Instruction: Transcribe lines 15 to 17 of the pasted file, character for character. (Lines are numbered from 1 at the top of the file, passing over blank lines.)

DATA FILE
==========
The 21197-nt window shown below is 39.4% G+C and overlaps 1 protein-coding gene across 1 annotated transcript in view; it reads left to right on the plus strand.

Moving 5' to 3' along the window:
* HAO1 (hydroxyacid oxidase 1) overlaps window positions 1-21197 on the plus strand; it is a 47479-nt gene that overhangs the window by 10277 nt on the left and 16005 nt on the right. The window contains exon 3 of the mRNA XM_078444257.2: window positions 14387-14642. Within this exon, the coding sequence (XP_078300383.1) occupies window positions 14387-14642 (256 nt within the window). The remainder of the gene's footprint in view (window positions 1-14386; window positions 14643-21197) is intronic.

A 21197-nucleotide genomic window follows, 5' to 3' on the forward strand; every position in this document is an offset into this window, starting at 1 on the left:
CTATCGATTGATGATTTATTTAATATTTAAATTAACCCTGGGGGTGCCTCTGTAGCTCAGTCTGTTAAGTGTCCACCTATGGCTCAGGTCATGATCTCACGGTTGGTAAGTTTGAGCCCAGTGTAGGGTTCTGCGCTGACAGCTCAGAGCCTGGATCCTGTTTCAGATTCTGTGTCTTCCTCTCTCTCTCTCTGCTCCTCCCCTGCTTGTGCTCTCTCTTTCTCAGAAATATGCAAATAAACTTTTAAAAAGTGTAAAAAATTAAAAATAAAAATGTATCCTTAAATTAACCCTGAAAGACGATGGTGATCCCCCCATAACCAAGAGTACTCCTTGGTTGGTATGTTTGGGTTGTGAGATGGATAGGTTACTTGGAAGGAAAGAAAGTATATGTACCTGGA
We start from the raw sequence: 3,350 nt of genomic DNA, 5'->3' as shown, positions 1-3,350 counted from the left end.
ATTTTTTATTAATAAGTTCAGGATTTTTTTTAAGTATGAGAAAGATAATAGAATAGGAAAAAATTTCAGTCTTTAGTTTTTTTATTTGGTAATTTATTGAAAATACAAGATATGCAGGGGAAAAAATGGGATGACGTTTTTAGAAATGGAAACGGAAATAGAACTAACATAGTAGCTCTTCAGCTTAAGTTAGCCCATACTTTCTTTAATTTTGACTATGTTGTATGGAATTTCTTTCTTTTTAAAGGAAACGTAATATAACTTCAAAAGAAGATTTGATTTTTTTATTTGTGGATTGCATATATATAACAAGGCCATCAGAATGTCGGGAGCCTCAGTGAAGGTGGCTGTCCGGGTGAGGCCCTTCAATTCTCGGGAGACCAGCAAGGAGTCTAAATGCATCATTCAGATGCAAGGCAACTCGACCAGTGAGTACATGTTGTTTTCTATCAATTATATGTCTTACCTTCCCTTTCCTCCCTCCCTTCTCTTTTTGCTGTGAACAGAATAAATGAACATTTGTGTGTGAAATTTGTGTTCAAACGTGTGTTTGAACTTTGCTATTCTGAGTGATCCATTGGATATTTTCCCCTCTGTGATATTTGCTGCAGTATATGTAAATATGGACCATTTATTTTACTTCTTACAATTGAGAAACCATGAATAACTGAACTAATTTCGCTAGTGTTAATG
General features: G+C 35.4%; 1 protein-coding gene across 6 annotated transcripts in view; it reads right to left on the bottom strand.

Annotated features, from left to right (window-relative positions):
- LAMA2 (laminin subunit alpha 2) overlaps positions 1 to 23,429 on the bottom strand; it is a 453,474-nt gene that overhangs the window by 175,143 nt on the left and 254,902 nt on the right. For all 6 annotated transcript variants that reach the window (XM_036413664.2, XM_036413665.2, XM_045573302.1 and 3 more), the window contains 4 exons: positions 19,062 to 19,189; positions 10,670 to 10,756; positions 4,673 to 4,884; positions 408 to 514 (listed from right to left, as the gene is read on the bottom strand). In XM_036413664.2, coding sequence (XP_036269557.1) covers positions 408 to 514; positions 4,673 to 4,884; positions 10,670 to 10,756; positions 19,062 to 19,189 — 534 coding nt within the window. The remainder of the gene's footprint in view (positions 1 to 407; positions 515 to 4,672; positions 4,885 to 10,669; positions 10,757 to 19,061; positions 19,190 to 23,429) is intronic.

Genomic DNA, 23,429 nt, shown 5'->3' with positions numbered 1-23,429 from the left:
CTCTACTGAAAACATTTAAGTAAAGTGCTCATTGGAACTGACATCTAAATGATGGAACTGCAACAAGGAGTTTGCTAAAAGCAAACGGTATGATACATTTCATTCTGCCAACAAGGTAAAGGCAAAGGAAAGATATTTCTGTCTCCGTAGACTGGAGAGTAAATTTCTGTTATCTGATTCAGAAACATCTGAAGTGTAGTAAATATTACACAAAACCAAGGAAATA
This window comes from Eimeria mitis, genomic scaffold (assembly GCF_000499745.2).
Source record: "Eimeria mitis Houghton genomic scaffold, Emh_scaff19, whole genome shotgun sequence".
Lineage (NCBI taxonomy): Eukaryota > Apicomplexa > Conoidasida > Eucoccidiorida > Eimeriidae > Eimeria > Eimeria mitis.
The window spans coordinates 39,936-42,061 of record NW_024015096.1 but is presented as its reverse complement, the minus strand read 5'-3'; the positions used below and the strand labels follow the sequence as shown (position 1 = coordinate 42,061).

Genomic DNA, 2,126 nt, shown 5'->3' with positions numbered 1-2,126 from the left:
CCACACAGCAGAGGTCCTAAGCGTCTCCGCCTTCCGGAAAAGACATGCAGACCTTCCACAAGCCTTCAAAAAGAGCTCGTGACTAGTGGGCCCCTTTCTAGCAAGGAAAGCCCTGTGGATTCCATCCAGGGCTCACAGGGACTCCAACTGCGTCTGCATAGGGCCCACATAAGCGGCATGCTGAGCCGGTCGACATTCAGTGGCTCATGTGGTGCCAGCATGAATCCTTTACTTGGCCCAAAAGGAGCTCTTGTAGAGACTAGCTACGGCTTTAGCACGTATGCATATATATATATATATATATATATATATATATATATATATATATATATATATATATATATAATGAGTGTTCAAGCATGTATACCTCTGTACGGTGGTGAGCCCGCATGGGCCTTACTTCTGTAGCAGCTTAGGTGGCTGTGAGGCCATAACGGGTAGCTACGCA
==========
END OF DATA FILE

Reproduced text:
Lineage (NCBI taxonomy): Eukaryota > Apicomplexa > Conoidasida > Eucoccidiorida > Eimeriidae > Eimeria > Eimeria mitis.
The window spans coordinates 39,936-42,061 of record NW_024015096.1 but is presented as its reverse complement, the minus strand read 5'-3'; the positions used below and the strand labels follow the sequence as shown (position 1 = coordinate 42,061).

Genomic DNA, 2,126 nt, shown 5'->3' with positions numbered 1-2,126 from the left: